However, you can always use the working capital formula to know the amount of liquidity you have. It gives you the amount rather than a ratio, which is ideal when you are looking to make a significant purchase. The formula for calculating working capital is as follows:

Current assets – Current liabilities = Working capital

What Should it Be?

Your ideal current ratio needs to fall somewhere between 1.5 % and 3%. Having less than 1% is a red flag because your business lacks enough cash to pay incoming bills.

 

DEBT TO EQUITY

You can finance your business operations in one of two ways – through debt or equity. Therefore, it is vital to keep track of your debt-to-equity ratio. For starters, investors and shareholders can use the debt-to-equity ratio for numerous reasons – including whether or not to fund your business.

What is It

Often considered the most important financial KPI, the debt-to-equity ratio measures the degree to which your business is financing operations with debt instead of its resources. It shows how much debt you have for every dollar of equity. Your financial department can, therefore, use it to understand how and where to invest back into the business and maximize profitability.

The formula for calculating the debt-to-equity ratio is as follows:

Total Liabilities ÷ Total Shareholders’ Equity = Debt-to-Equity Ratio

A lower debt-to-equity ratio is crucial when applying for a business loan. It is among the primary numbers a lender will look at before granting a loan. A higher number means a higher risk, while a lower number indicates a lower risk.

What Should it Be?

Although the optimal debt-to-equity ratio will vary depending on the industry, it should not exceed 2.0. A company with a debt-to-equity ratio of 2.0 borrows twice as much as it owns – two debt units per equity unit. New businesses tend to have a high ratio because they depend on debt to fuel growth.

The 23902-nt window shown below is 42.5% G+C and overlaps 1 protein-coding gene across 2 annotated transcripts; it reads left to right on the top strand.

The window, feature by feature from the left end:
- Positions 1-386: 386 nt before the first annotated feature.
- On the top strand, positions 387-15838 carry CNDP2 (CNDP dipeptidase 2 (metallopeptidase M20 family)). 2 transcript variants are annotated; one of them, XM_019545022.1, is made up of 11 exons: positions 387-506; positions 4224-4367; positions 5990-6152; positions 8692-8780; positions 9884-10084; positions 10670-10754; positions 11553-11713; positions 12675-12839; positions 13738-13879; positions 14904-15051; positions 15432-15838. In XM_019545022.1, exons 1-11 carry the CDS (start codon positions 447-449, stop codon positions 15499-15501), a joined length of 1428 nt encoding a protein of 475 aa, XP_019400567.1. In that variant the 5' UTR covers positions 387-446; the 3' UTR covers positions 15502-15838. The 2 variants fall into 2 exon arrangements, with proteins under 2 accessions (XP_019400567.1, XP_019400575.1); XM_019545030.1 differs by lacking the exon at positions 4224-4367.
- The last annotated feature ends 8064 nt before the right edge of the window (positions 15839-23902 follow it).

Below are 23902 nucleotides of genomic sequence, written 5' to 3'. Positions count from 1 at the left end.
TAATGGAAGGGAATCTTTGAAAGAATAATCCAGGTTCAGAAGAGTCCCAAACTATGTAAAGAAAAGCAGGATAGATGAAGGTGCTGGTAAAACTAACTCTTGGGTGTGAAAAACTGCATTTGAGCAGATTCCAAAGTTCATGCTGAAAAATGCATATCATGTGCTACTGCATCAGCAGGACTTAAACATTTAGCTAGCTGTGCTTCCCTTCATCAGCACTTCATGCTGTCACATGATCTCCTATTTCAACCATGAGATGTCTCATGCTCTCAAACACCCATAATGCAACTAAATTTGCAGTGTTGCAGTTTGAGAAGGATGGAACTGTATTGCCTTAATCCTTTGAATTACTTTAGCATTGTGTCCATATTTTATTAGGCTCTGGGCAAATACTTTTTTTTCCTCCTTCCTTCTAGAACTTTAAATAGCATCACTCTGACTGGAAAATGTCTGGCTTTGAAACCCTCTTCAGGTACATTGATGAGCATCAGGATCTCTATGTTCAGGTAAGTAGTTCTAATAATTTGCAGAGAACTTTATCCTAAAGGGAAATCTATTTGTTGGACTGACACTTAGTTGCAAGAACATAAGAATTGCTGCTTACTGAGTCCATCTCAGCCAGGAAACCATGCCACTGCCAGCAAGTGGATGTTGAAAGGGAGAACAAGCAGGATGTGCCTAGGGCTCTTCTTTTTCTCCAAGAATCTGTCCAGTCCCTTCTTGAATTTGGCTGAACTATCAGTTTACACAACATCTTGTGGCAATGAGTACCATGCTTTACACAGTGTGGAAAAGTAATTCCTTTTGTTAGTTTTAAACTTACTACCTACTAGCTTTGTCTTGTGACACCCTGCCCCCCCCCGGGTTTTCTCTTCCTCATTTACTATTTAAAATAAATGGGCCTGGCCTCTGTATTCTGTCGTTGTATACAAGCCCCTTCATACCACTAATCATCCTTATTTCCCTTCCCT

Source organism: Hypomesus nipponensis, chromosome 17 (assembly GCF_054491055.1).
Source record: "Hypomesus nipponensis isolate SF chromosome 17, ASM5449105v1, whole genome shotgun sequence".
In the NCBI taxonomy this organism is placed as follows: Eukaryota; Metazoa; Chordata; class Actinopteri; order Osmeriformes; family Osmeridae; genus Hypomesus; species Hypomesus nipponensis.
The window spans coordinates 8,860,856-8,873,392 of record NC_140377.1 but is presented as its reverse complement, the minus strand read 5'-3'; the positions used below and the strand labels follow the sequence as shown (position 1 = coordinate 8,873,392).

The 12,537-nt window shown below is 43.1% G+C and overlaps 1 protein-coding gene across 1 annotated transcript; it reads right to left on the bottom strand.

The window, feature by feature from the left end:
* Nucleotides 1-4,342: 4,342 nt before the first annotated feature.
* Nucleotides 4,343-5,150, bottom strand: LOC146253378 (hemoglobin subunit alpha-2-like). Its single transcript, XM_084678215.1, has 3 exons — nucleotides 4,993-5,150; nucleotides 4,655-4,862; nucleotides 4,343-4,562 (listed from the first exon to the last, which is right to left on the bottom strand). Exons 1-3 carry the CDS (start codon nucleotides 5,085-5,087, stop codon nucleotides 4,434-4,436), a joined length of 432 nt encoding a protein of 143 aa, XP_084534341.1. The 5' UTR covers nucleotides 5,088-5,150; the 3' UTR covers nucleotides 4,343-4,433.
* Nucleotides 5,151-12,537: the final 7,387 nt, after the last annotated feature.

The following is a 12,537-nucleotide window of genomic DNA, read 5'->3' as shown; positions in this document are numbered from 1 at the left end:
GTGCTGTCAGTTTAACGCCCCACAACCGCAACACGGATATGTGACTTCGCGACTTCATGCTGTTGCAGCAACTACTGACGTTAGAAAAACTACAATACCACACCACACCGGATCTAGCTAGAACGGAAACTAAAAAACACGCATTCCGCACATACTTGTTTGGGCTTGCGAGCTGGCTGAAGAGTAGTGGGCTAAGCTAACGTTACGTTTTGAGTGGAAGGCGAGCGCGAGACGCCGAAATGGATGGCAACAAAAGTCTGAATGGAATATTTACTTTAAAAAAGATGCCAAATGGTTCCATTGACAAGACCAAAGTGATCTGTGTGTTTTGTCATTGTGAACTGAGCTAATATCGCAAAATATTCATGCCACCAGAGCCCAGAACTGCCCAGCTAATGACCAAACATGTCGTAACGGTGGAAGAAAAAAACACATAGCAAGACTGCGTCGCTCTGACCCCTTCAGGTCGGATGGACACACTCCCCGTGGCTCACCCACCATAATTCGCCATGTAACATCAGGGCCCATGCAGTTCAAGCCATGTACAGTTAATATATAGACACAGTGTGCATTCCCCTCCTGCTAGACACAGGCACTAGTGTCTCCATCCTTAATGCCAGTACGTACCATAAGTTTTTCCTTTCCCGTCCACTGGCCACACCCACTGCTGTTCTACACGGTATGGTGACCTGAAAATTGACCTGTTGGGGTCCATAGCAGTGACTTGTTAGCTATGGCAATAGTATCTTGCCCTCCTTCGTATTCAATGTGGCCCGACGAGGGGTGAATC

THE BOTTOM LINE

Every industry is getting more and more competitive. Therefore, it is important for business owners to keep track of the above financial KPIs. Doing this ensures you stay on top of your finances and make smart, data-driven decisions to protect your bottom line.

At Lutz, we can help you keep track of these financial KPIs to ensure your business stays profitable. Contact us today to learn more about our services and how we can help.

ABOUT THE AUTHOR

402.514.0016

jburgess@lutz.us

JIMMY BURGESS + SENIOR ACCOUNTANT

Jimmy Burgess is a Senior Accountant at Lutz with over four years of relevant experience. His primary focus is to provide outsourced accounting to clients with a focus on QuickBooks, tax and payroll compliance, small business consulting, as well as software implementation training.

AREAS OF FOCUS
  • Outsourced Accounting Services
  • QuickBooks
  • Tax & Payroll Compliance
  • Small Business Consulting
  • Software Implementation & Training
  • Construction Industry
AFFILIATIONS AND CREDENTIALS
  • Nebraska Society of Certified Public Accountants, Member
  • Certified Public Accountant
EDUCATIONAL BACKGROUND
  • BS in Business Administration and Accounting, University of Wyoming, Laramie, WY
COMMUNITY SERVICE
  • Youth Sports Coach, Volunteer